“All happiness depends on courage and work” — Balzac
A PARADIGM shift is taking place in the labour market of the world’s richest economy. Attributed to the shift in the mindset of workers, spurred by the Covid-19 pandemic, the Great Resignation, the New Collar work and an upsurge in unionising are reshaping the US workforce.
After the lockdowns and the end of enhanced unemployment benefits they received from the state during the pandemic, workers have been re-evaluating their priorities and rethinking their work-life balance. Many have found the courage to take the plunge out of low-paid, stressful work, to learn something new and transition to ‘new-collar’ work, search for online, work-from-home options, or find a better paid, less stressful job. Others are opting for a work-free life, joining the anti-work movement, not with an aim to a lifetime of idling but “to start a conversation, to problematise work”.
In addition, thousands of white collar workers — in traditionally non-union sectors (ie technology, academia, culture, services) — are unionising and striking, demanding fair wages and better work conditions. Workers at major corporations, including Starbucks, Amazon, Apple, Chipotle, Trader Joe’s, Google, REI and Verizon have formed unions. The most recent strikes — in November 2022 — included University of California (48,000 academic workers); Harper Collins Publisher (250 copy editors and other employees); Starbucks (2,000 workers in 112 stores across America). In a recent survey, 68 per cent of workers approved the role of unions, the highest percentage in the last 57 years.
The Great Resignation began in early 2021 and by the end of 2021, 47.8 million American workers had left their jobs for other positions. The pace has continued in 2022. Who are these workers and what are the reasons for quitting? Mostly they belong to working and middle-class families. A greater number are from Gen Z (born between 1996 and mid 2000s) followed by Millennials (born between 1980 and 1995 ie workers in the 25-45 years age group. The highest rate of quitting, according to a survey, is in the accommodation and food industry (6.9pc), followed by leisure and hospitality (6.4pc) and retail (4.7pc). People are resigning in other sectors too, including technology, professional and business.
The discontent at the US workplace has come out in the open.
Analysts say the main reason for the Great Resignation or ‘quiet quitting’, is the toxic corporate culture, or ‘hustle culture’ as termed by American workers — where the boss (the great boss) is at your throat, controlling, pushing for productivity, robbing you of autonomy, status and respect, all the while making for himself a profit manifold times your wage which is barely minimum.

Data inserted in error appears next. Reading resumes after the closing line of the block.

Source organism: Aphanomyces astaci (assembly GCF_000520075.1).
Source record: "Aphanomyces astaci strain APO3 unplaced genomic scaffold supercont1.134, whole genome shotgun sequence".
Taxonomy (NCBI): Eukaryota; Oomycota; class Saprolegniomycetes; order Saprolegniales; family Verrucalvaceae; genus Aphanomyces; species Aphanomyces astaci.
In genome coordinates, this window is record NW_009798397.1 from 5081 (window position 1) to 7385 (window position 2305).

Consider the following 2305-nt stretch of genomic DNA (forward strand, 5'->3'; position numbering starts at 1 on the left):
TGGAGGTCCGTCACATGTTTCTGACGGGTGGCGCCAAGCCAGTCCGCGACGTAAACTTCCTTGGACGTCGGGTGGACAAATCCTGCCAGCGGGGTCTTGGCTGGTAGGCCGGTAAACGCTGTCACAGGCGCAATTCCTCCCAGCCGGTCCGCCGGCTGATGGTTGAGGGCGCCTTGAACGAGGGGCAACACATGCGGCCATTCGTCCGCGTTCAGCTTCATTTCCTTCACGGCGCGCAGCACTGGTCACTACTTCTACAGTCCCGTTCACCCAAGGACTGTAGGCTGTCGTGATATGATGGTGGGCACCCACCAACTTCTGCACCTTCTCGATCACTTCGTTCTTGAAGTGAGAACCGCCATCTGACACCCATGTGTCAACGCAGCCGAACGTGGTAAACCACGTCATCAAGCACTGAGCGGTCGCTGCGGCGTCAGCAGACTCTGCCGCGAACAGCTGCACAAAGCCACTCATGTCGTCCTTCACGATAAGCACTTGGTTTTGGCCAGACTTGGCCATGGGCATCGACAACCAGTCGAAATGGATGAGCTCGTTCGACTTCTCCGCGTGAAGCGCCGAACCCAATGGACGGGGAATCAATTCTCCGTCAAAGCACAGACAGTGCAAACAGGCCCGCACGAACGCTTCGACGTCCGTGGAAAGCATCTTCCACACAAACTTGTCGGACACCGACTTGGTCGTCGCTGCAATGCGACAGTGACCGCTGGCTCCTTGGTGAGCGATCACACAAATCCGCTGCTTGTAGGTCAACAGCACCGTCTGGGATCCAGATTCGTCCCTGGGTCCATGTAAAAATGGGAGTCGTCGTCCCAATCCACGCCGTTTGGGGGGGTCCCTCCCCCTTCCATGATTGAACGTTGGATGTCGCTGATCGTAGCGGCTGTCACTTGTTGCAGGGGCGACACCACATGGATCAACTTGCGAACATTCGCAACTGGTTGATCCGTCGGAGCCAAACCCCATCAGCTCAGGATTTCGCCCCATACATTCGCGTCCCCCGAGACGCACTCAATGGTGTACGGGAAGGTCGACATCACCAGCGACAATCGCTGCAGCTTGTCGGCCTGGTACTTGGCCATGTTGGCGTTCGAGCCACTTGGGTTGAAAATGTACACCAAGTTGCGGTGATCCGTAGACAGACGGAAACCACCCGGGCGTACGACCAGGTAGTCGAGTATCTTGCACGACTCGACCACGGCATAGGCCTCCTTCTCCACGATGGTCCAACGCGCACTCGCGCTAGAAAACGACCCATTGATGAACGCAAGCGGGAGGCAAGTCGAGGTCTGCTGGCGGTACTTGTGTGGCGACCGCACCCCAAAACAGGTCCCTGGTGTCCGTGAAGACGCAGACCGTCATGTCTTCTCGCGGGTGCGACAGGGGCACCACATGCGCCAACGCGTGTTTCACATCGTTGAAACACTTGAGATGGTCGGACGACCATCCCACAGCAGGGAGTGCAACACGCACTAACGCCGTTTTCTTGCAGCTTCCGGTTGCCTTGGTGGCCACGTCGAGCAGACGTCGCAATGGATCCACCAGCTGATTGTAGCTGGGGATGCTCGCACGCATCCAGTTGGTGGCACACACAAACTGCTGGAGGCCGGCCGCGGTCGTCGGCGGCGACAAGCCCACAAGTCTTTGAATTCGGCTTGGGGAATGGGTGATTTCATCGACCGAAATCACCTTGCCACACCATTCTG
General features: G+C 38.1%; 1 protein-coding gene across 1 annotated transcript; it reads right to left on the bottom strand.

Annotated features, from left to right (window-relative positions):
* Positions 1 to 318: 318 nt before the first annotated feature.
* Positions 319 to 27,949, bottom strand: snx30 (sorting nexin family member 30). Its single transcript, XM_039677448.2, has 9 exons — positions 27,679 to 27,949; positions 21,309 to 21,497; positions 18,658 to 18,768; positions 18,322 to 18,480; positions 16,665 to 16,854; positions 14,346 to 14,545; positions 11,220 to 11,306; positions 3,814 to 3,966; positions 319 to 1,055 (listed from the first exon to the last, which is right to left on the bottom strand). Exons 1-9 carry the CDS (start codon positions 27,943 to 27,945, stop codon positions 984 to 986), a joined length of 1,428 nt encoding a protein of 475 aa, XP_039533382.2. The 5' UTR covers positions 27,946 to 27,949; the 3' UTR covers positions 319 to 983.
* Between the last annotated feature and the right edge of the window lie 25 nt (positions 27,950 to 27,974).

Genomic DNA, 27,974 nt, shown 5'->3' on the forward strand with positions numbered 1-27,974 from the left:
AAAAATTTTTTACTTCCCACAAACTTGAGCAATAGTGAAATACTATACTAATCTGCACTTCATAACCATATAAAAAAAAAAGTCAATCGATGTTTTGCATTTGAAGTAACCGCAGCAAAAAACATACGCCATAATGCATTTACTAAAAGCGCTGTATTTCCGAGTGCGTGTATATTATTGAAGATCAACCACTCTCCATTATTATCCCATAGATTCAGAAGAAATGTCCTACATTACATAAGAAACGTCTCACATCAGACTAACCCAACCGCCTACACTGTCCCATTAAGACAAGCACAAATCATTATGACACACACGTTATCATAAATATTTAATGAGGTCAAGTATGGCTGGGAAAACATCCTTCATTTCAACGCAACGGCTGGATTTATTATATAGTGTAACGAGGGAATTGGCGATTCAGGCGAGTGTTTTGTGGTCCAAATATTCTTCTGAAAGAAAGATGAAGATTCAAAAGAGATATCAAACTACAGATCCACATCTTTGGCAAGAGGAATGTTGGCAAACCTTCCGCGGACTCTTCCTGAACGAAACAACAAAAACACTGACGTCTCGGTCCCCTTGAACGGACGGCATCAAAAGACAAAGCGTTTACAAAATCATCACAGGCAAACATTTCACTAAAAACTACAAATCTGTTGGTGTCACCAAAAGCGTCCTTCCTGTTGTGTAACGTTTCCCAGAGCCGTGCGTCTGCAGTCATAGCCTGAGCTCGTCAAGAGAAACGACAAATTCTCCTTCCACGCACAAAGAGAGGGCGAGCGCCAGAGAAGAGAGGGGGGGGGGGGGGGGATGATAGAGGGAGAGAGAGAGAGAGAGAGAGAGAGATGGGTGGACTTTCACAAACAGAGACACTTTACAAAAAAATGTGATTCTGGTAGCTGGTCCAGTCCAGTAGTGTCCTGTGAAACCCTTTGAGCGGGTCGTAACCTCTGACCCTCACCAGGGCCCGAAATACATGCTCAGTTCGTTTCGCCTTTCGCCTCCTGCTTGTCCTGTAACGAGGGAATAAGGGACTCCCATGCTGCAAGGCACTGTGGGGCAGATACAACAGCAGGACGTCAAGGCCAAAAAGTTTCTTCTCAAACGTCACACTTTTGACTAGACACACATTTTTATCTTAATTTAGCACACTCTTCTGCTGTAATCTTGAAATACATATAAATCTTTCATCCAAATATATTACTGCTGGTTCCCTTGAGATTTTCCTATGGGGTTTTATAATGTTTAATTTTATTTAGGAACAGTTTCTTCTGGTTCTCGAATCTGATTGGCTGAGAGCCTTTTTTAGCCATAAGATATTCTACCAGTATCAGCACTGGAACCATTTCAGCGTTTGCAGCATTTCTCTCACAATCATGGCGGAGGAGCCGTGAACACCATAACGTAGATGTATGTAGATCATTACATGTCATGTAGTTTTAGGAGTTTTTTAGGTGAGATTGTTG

The great discontent at the workplace in the greatest capitalist economy has finally come out in the open. Precarious employment had been on the rise long before Covid-19. A 2021 study at University of Illinois Chicago indicated an increase in precarious employment in the US not just among the marginalised segment of the labour market but also among people with a college education as well as higher-income individuals. A recent research says about 74pc of US workers are considered at-will employees, which means an employer can fire them for no reason, without warning or establishing just cause.
American universities and research institutes, business and corporate circles, print, electronic and social media are all astir with discussions, research, surveys and polls, analysing trends, digging at causes, teasing out factors and predicting the social and economic impact. The phenomenon, resulting in workers’ shortage, has made corporate bosses sit up, congregate, draw up plans and initiatives to retain employees — facilitated by behavioural scientists and organisational psychologists on how to make the workplace congenial and in what way management styles should change.
The factors workers cite for quitting mostly fall in the realm of human feelings or human nature, such as lack of fulfilment, loss of self-control or autonomy, not feeling they can be their true selves at work or that their team cares about them — feelings akin to estrangement or alienation as theorised by Marx. A time comes when “the life which he [the worker] has conferred on the object [labour]confronts him as something hostile and alien”. Though it does not mean capitalism is in trouble, perhaps workers are realising what it means to put too much value on work and money, neglecting the values that are pertinent to the state of being human — self-fulfilment, dignity, autonomy, caring and companionship of loved ones and the other finer things in life.
It’s no surprise this realisation has dawned finally on First World workers as they have the wherewithal, preconditions, resources and courage to question labour relations built on inequality. Better late than never.
The writer is a researcher in the development sector.
Published in Dawn, November 28th, 2022